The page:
One of the questions clients inevitably ask is: Who determines if I am disabled anyway?
The answer is it depends. To be absolutely clear, it is not your doctor. Although evidence, especially opinion evidence, from your doctor is critically important, the Social Security Administration will make its own independent decision.
When you first file an application for Social Security disability or SSI, the decision on your case is made without a hearing. It is based on the medical records you submit, the medical records SSA obtains, and the forms you completed. The person who makes this decision often does it in consultation with a physician who has never seen you. The result of this very impersonal process is that the large majority of people are denied at the initial level. Generally, in order to win you have to pursue an appeal by requesting a hearing after the initial denial.
If you appeal your case and request a hearing, then an administrative law judge will decide your case. The judge has independent authority to make a determination and is in no way bound by the prior decision on your case. The judge’s decision will be based upon a short in-person hearing and all of the evidence that is in the file. In my experience, the decision on your case is generally made, at least tentatively, before the hearing. That is why it is so important to have a lawyer present a coherent argument to the judge as to why you should win before the hearing. If you go in unrepresented, good luck!
If you do not win at the hearing level and you appeal, the Appeals Council will review your case. This again is an impersonal procedure. The members of the Appeals Council never see you and they do not hold a hearing. If you are not represented by a lawyer at this stage, you have very little chance of success.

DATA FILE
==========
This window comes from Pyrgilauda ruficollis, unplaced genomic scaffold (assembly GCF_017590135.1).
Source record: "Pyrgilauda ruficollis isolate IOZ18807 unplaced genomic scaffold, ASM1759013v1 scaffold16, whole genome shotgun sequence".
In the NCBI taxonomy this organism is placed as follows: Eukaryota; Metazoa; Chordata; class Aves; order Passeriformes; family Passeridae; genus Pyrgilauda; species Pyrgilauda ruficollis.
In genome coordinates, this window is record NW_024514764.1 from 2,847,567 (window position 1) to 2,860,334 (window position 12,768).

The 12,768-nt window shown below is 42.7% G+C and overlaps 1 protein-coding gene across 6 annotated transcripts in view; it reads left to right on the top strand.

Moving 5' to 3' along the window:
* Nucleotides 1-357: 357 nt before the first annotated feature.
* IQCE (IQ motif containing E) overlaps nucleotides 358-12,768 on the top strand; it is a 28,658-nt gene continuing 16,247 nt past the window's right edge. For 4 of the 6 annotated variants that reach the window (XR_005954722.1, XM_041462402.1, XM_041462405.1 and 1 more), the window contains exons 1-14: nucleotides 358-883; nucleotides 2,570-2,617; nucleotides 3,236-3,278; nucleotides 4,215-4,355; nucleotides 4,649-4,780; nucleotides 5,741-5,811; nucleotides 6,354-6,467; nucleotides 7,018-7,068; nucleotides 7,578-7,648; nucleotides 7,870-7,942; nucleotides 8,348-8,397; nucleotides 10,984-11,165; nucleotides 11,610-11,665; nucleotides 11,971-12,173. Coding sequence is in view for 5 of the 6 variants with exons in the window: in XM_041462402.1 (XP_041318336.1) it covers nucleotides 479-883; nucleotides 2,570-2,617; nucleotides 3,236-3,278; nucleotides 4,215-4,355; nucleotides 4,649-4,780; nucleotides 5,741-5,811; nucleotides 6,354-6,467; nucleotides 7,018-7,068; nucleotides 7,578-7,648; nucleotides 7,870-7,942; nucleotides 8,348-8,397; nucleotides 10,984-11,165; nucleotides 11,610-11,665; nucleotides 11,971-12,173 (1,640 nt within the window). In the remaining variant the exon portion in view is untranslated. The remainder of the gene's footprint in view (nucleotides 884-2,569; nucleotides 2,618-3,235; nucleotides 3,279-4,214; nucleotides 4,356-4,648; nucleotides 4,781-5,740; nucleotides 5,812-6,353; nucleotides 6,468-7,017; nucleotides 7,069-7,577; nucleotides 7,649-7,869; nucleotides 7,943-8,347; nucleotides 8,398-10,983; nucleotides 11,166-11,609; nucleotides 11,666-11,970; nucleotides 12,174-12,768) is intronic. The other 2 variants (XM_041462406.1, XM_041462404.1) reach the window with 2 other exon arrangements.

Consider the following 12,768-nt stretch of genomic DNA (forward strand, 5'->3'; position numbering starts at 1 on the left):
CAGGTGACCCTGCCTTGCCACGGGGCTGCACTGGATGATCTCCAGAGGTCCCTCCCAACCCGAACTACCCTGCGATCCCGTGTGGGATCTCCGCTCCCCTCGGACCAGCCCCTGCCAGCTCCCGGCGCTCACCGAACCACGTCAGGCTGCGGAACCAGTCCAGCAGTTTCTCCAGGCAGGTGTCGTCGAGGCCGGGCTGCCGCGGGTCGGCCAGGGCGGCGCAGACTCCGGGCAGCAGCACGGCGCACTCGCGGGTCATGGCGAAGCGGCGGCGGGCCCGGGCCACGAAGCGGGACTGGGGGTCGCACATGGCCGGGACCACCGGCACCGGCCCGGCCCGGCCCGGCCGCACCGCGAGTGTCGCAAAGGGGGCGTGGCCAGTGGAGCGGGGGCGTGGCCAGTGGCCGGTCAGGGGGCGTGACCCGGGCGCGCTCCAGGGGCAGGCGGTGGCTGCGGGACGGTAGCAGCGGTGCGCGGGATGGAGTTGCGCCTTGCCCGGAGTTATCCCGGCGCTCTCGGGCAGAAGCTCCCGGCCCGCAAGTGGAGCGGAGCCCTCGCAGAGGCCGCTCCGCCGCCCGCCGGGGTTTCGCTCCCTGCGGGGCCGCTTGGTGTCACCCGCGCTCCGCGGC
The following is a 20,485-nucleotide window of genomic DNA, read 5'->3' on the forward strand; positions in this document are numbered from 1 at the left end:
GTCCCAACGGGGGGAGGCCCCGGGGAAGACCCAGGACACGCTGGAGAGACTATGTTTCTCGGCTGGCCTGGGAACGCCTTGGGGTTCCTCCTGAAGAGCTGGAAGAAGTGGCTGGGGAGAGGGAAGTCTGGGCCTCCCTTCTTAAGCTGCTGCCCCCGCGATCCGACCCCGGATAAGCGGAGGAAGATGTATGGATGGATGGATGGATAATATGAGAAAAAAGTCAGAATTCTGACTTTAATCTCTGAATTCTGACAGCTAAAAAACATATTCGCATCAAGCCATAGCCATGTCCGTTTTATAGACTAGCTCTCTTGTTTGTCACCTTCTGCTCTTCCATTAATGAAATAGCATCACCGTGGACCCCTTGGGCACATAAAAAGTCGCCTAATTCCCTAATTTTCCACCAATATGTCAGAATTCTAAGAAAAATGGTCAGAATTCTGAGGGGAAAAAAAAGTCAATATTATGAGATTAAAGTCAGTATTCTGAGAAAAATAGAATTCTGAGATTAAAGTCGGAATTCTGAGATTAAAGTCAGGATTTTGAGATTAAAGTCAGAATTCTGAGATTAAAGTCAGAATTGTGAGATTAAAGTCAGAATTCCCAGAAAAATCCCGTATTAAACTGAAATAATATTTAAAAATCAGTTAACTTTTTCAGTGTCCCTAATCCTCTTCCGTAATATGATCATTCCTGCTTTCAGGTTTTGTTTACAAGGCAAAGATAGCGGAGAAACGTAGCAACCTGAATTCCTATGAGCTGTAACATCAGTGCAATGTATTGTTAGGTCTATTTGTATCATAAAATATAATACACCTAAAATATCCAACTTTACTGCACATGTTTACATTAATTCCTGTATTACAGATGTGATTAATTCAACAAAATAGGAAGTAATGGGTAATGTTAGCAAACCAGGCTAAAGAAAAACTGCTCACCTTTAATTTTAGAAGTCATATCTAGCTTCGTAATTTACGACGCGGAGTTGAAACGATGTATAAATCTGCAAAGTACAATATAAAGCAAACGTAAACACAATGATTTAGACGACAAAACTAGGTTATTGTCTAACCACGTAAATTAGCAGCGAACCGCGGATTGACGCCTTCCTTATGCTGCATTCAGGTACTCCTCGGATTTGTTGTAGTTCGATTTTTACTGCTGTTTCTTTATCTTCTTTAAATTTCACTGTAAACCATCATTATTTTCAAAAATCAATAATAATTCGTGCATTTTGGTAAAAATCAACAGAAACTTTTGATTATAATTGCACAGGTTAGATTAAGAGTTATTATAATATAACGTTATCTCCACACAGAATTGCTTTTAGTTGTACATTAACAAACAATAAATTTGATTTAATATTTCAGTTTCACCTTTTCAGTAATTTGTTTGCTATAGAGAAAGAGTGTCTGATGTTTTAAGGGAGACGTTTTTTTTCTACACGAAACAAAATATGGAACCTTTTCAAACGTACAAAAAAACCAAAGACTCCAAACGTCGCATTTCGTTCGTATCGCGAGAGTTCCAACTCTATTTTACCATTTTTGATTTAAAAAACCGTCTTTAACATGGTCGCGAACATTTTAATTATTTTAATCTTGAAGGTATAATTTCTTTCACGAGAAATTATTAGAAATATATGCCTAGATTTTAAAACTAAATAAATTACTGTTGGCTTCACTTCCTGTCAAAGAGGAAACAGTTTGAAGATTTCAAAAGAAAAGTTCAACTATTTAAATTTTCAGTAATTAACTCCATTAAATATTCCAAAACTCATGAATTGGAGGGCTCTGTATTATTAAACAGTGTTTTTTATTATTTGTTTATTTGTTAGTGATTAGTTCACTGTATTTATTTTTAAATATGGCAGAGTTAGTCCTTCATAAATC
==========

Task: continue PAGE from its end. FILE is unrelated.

If you lose at the Appeals Council level, you have a right to sue the government in federal court. At this stage you want someone who has serious credentials in this type of federal court Social Security disability litigation. A federal judge will review your case on paper only. There will be no hearing.
It is very unlikely that you can win outright at the federal court level, but you have a good chance, with the right lawyer, of getting the case sent back for a new hearing.
In the end, you wait a long, long, long time at each stage of this process. That’s why when you get your chance to have a hearing, you have to make it count. The best way to do so is to be represented by a disability lawyer who really knows the system. The fees you pay in these cases are set by federal law. So unless you are dealing with an unscrupulous representative, your fee will be the same wherever you go. Since you are going to pay the same generally everywhere, you might as well have the best lawyer possible representing you.